Coming from saddle-seat land, the whole way of holding the whip was foreign to me. I had a very difficult time learning to let it lay quietly when I didn't want to use it. And then learning to put it on the left? Yikes. What I did was ride with one in each hand for awhile. That way you can become comfortable holding it on your off side, and you can still have the aid you need on the other. After that becomes easy, then move to carrying just one and using it on whichever side is necessary.
    ~~Member of the TB's Rule Clique ~~


    1 members found this post helpful.

  9. #9

    Default

    I, too, got the "always use it in your off/bad had until it's fixed" thing, and it helped but I realized I had another much bigger problem with the whip -- when I used it my horse absolutely felt the change in contact on his mouth. And the only way I could fix this was to practice for a week or two at home, on a stool with reins attached to something else, holding the whip, and trying to "use" it without the "horse" feeling ANY backward pressure on that rein. I don't think I ever got useful instructions from my trainer on the two things I had to change: how/where I actually HELD the whip and reins in my hand, and what I did with my hand when I needed to use the whip.

    My husband sort of "cheats" by not trying to have the whip touch the horse anywhere but wherever he happens to be holding it, which usually means he just touches his own thigh. But his horse is much more sensitive and this works for her. But with MY horses, if I just tap my OWN thigh, well... my horses find that adorable. And meaningless.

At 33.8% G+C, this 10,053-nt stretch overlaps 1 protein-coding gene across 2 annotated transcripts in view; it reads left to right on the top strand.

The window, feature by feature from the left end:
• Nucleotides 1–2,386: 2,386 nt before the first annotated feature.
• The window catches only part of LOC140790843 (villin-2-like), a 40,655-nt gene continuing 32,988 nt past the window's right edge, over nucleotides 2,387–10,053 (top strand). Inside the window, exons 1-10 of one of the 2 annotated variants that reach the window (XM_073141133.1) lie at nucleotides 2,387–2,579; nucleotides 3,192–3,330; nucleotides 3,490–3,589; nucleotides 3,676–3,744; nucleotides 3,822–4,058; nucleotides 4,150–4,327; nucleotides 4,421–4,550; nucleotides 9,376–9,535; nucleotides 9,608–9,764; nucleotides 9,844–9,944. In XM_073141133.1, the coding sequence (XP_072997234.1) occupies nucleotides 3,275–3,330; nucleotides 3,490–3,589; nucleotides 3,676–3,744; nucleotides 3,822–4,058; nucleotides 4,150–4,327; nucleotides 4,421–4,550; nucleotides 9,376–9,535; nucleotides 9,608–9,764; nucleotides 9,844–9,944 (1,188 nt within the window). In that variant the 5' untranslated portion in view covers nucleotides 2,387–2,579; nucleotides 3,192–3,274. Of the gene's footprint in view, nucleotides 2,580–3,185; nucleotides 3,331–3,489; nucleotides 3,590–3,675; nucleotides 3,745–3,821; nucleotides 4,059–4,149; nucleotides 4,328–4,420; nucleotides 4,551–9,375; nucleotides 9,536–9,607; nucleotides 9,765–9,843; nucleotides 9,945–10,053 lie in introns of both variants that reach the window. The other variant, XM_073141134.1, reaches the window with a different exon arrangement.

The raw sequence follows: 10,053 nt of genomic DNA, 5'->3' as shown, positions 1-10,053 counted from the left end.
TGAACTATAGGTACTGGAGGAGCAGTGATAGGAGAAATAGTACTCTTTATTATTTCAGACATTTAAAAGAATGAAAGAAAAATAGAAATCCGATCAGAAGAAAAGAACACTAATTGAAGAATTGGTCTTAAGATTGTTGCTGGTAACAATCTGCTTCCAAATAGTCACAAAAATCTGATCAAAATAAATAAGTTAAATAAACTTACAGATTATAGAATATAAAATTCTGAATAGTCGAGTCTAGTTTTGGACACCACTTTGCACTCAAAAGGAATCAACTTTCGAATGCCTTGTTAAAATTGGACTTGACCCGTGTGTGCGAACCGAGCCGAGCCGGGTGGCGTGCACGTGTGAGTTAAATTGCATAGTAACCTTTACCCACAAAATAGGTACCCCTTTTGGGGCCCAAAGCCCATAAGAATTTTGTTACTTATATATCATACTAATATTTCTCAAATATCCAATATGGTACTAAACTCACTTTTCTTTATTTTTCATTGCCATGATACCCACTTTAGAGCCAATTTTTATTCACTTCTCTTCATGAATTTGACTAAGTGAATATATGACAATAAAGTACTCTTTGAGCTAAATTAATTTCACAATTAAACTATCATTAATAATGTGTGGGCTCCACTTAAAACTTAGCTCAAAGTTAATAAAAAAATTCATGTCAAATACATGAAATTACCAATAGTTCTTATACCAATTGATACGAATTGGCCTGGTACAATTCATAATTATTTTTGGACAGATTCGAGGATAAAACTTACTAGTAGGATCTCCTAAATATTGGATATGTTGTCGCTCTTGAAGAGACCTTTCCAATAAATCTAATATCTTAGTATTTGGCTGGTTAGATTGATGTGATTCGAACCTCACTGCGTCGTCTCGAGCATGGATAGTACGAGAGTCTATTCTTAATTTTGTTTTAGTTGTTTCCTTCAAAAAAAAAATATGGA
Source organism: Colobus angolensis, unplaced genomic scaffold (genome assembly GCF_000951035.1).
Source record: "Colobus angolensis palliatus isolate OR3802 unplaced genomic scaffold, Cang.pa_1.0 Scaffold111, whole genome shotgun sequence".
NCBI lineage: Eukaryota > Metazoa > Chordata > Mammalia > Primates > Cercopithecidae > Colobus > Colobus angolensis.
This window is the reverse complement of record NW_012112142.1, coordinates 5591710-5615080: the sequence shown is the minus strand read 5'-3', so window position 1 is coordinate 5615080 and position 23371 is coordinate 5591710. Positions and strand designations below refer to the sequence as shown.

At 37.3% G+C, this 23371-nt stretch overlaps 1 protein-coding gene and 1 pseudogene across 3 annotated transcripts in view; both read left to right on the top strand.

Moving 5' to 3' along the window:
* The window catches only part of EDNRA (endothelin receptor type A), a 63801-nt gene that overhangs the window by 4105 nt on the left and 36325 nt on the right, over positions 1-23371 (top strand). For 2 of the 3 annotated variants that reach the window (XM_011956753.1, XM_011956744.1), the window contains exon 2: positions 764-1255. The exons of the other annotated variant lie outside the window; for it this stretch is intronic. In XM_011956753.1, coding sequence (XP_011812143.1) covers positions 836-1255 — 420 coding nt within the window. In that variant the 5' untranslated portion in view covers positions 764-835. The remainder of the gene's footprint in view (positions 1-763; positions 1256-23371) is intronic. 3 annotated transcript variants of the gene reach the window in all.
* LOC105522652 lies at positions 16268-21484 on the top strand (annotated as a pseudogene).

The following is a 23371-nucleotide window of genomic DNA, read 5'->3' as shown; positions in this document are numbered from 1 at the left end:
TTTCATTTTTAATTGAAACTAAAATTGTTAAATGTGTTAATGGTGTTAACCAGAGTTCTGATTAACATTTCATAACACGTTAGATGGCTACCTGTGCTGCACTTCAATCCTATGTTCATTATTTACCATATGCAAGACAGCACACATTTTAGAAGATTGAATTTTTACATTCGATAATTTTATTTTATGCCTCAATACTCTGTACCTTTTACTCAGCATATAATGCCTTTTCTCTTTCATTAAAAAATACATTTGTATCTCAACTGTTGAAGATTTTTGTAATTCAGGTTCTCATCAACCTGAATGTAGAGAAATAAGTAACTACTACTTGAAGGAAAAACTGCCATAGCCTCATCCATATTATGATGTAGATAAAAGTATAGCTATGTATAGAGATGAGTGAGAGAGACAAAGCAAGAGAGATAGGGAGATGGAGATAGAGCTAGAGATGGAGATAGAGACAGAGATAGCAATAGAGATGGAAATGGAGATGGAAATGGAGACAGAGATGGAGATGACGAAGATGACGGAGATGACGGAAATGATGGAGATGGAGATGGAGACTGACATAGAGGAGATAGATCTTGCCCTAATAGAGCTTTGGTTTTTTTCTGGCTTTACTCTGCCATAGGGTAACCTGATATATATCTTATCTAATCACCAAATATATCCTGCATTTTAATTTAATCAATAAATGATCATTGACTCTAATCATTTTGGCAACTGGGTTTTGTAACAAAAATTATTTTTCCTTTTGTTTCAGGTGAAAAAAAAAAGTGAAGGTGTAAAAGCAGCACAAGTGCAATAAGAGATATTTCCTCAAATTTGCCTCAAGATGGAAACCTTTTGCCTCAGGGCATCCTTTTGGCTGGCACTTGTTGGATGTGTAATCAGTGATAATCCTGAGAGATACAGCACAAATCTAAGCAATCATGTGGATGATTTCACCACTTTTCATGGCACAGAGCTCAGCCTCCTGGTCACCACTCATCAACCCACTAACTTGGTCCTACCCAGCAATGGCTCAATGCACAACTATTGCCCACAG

10. #10
    Join Date
    Mar. 24, 2010
    Location
    Tucson
    Posts
    5,635

    Default

    Thank you everyone who has given advice! My horse typically needs the whip on the left and I'm left handed, but lately we have been doing work where I need the whip on my right. He is sensitive and if he gets unintentional and undeserved whip touches it sets off bucking sprees. I have been using a crop so the end doesn't reach him and holding it in my right hand as much as possible. In ,y horse's case, hitting myself with the crop (or no one, and just moving it outward) is enough for a response.
    My horse is a dressage diva so I don't have to be.

    Quote Originally Posted by katarine
    If you have a fat gay horse that likes Parelli, you're really screwed